NOT ALL BELIEFS ARE EQUAL Not all beliefs are equal in terms of strength and conviction. With this in mind, our methodology for accelerating culture change emphasizes that we do not focus on changing every kind of belief. As shown in the diagram below, there are real differences in the kind of beliefs we hold.

A Category 1 belief does not reflect a high degree of belief bias and does not influence people’s actions in a dramatic way. When presented with new information, people fairly easily abandon this kind of belief. For instance, a sales representative may feel that the most effective presentation to a customer involves using the old marketing materials she knows by heart. A phone call with her supervisor, however, may convince her that the new marketing pieces will improve her ability to motivate the customer to make a buying decision. As a result, the rep quickly abandons the belief that the old materials work best and adopts the belief that the new materials will be more effective in helping her achieve her sales number.


The experiences that form the foundation of The Results Pyramid drive accelerated culture change. Whether you realize it or not, you provide experiences for everyone around you every day. Each interaction you have with others in the organization creates an experience that either fosters or undermines the beliefs you need them to have. Quite simply, the experiences you provide create the beliefs people hold. Helping thousands of clients successfully accelerate culture change over the last two decades has convinced us that leaders must become highly proficient at creating the right experiences that foster desired cultural beliefs. Those who gain this proficiency will more likely achieve their desired results as they accelerate the needed shift in culture and develop a Culture Of Accountability. We feel confident that when you focus on the foundation of The Results Pyramid and provide the right experiences, people will change the way they think. If you change the way they think, then you can change the culture; and when you change the culture, you change the game.


Leaders who do not understand the importance of interpreting the experiences they create seldom see desired B2 beliefs adopted by people in their organizations. Therefore, you should always expect that most of the experiences you create will require careful interpretation. In other words, the bias toward holding on to B1 beliefs will persist with full force and defeat your efforts to get people to see things anew. Because everyone views the same experience with a different set of eyes, very few experiences will “Stand on their own two feet.” You need to prop them up with the right interpretation. Otherwise, you cannot expect people to understand precisely what you intended. Not all the experiences you create are equal. From our observation, the experiences leaders provide in an attempt to create B2 beliefs fall into one of four experience types.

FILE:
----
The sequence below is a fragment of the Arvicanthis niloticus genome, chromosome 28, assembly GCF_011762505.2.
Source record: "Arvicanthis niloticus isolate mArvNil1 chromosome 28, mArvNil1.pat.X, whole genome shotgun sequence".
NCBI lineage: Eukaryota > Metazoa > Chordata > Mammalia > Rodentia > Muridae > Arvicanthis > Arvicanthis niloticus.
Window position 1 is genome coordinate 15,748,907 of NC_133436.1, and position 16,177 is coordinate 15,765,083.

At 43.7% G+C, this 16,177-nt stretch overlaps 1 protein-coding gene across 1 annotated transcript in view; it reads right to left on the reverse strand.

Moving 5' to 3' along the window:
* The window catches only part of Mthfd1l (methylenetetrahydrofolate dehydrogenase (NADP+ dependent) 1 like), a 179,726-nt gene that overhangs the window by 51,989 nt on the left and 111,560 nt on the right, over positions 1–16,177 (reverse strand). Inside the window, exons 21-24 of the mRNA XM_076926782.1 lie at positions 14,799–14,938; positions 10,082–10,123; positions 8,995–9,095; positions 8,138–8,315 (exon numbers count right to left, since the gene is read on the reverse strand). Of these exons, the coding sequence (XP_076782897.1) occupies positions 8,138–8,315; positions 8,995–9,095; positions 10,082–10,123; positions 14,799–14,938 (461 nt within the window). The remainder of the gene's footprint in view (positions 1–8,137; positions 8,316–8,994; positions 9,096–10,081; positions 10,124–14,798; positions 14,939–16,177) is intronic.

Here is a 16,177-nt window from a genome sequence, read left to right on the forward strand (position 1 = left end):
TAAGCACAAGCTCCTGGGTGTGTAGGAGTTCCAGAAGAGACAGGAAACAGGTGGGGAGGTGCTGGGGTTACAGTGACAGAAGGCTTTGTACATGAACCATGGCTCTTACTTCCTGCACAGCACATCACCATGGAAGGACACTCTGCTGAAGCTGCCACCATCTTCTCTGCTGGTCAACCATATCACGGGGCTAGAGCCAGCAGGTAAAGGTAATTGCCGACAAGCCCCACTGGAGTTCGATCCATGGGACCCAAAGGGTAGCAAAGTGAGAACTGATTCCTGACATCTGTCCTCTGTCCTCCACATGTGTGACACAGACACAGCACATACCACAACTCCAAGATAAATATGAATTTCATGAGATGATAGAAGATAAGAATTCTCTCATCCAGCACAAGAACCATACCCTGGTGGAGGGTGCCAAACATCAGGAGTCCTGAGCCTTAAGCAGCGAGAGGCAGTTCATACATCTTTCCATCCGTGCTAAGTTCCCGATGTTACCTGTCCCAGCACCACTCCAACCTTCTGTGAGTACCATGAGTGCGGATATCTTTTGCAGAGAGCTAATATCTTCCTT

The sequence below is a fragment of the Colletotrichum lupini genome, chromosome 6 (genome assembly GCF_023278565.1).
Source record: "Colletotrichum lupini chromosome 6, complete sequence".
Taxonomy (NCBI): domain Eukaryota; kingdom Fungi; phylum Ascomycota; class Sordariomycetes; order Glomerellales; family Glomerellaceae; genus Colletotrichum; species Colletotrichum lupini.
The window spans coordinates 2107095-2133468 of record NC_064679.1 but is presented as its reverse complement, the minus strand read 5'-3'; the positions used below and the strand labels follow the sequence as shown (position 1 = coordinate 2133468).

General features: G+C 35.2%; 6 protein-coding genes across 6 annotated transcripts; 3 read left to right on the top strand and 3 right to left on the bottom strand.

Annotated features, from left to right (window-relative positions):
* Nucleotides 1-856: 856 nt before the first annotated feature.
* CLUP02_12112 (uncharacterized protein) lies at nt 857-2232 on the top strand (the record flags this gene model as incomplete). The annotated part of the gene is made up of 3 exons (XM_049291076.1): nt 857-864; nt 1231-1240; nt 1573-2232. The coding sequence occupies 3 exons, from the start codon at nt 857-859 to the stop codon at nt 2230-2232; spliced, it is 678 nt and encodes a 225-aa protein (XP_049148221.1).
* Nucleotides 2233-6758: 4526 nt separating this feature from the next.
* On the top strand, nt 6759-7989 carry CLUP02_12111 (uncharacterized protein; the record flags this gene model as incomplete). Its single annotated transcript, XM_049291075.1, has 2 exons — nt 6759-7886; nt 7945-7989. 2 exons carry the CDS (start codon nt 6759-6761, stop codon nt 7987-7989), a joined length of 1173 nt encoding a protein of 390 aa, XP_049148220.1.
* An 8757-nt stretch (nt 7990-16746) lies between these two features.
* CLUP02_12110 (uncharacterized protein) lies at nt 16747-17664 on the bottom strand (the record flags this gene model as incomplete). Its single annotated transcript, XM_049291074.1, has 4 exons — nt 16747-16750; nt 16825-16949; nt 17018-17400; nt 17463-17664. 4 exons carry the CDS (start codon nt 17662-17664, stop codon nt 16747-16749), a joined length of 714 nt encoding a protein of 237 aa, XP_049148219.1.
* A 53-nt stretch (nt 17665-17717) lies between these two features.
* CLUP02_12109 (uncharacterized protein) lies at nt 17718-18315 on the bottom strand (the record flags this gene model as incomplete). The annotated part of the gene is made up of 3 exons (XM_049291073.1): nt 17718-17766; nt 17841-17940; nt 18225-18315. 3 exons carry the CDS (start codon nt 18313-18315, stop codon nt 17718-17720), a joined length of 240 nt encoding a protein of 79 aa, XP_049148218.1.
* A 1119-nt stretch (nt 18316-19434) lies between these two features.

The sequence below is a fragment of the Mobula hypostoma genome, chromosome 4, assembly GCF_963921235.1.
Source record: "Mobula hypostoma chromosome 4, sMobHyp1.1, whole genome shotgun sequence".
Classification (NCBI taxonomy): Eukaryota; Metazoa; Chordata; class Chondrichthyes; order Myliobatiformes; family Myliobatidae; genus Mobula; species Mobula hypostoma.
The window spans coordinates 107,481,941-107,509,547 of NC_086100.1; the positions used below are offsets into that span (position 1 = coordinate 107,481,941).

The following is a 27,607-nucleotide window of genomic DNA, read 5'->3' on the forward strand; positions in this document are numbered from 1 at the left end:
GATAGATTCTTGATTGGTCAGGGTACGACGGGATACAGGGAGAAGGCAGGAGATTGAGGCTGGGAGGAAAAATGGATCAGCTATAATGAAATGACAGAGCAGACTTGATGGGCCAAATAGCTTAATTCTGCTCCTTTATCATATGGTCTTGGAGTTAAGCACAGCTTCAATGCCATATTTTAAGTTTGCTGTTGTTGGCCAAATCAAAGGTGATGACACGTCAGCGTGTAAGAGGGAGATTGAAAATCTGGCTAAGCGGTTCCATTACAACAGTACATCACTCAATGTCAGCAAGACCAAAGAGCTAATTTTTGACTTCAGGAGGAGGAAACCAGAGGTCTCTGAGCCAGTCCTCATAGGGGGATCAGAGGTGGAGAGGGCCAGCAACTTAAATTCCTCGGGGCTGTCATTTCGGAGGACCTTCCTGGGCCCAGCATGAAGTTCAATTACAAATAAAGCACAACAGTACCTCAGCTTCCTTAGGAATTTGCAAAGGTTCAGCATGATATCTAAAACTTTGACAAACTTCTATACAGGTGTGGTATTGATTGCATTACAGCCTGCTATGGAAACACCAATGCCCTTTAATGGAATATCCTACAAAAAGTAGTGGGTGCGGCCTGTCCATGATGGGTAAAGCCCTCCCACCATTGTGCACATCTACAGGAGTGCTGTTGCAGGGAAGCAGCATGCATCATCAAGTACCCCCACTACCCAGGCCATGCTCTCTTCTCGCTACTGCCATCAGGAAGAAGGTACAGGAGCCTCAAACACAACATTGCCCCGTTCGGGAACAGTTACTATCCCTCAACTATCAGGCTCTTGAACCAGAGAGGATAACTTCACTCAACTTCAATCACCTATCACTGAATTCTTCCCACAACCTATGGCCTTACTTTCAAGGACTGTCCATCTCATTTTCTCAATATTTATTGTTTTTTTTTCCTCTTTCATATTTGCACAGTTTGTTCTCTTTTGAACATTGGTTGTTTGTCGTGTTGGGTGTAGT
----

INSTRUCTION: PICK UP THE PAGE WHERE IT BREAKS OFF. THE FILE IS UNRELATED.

We have built this model after observing many leaders who have both successfully and unsuccessfully attempted to provide E2 experiences they hoped would create B2 beliefs. Understanding the type of experience you are providing will help you calibrate the degree of interpretation required and decide whether you need to rethink the type of experiences you are providing in your effort to create B2 beliefs.


“The kind of accountability that produces true alignment and real trust can be the determining factor in winning or losing for any organization. Partners In Leadership offers a practical and powerful solution that is a positive and principled guide to holding people in any organization accountable to achieve its key results.”

Perry Lowe, President & CEO, AXIS Dental Corporation

“In this new competitive world where resources are thinning and expectations expanding, consistently delivering results that hit the mark is not only challenging, it’s critical. Partners In Leadership has masterfully integrated relevant, factual stories with sound insights that leave lasting imprints of practical advice. The truths conveyed provide a platform on which a Culture of Accountability is not only built but also sustained.”

David J. Wunderli, President, OGIO International Inc.

“Partners In Leadership presents practical, useful, and easy to apply techniques for holding others accountable. They give you a thoughtful and straightforward approach to this complex subject of developing a Culture of Accountability. Working with this process has improved our communication and teamwork and helped us achieve important results for our leaders, managers, employees, and, most importantly, our patients. Their tools have even made the journey fun!”

Craig L. Hendrickson, President & CEO, Overlake Hospital Medical Center

“Our employees have become much more engaged in our activities, before perhaps, waiting to be told what to do now they understand not only what to do but are looking for ways to take our efforts to the next level – we find very often now associates asking “What else can I do?” to accomplish our key results.”

John Gardynik, President & CEO, RX America

“We are very pleased with the results so far and we will continue to move our culture here at Rubio’s towards one of accountability, building on the good work your team at Partners In Leadership has done”

Ralph Rubio, Chairman/CEO, Rubio’s Restaurants, Inc.

“I would certainly recommend Partners In Leadership to any company who is looking to change their internal culture to find better methods for achieving key business results. We are grateful for their work and the dynamic energizing learning they have brought to our leadership team and our entire staff. They are just what the doctor ordered for the world of fast paced change and shrinking resources in which we must thrive.” “

Harvey M. Yorke, President & CEO, Southwestern Vermont Health Care